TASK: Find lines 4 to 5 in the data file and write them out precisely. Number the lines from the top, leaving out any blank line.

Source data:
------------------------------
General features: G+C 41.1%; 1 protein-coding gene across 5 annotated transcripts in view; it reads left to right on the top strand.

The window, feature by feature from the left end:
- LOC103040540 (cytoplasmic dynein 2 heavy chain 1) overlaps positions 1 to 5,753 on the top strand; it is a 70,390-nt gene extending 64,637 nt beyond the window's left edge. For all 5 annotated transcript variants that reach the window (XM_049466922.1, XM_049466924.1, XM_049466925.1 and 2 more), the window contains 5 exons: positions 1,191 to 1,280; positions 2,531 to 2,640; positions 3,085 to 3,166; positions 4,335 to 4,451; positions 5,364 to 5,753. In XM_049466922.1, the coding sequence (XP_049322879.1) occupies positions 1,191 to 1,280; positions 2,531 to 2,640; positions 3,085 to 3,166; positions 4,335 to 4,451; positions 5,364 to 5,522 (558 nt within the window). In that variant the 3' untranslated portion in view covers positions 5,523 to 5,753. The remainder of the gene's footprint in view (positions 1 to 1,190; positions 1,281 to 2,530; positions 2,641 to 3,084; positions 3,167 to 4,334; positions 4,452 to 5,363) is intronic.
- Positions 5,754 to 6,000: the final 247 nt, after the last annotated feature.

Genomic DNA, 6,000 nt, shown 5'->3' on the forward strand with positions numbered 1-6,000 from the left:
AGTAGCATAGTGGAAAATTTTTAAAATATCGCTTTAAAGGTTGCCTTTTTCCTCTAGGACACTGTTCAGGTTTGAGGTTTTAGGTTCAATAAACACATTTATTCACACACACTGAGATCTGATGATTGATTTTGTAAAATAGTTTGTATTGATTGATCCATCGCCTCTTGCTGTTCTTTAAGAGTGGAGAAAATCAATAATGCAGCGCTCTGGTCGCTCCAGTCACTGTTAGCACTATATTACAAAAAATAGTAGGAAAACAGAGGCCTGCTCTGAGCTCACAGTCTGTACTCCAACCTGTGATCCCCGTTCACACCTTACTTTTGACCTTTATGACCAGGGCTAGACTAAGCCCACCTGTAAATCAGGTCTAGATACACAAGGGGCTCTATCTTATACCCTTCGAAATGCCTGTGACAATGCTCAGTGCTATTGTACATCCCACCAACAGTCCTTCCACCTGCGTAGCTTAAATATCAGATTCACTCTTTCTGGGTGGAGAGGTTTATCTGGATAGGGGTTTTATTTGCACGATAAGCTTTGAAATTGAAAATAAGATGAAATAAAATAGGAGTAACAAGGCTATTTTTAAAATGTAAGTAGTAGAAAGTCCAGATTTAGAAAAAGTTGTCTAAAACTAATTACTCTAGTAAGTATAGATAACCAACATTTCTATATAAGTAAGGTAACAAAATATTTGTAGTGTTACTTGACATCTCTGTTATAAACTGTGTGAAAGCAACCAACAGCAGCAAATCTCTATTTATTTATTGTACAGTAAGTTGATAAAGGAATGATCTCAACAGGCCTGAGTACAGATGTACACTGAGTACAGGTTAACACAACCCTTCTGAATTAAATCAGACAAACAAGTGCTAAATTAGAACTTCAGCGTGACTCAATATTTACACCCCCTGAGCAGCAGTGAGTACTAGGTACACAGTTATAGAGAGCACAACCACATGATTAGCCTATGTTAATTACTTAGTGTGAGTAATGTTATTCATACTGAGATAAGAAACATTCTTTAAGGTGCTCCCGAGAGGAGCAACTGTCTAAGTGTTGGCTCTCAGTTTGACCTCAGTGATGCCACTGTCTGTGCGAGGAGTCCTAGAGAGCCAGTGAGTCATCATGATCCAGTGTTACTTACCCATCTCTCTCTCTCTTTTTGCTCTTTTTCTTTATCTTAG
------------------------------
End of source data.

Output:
- Positions 5,754 to 6,000: the final 247 nt, after the last annotated feature.

Genomic DNA, 6,000 nt, shown 5'->3' on the forward strand with positions numbered 1-6,000 from the left: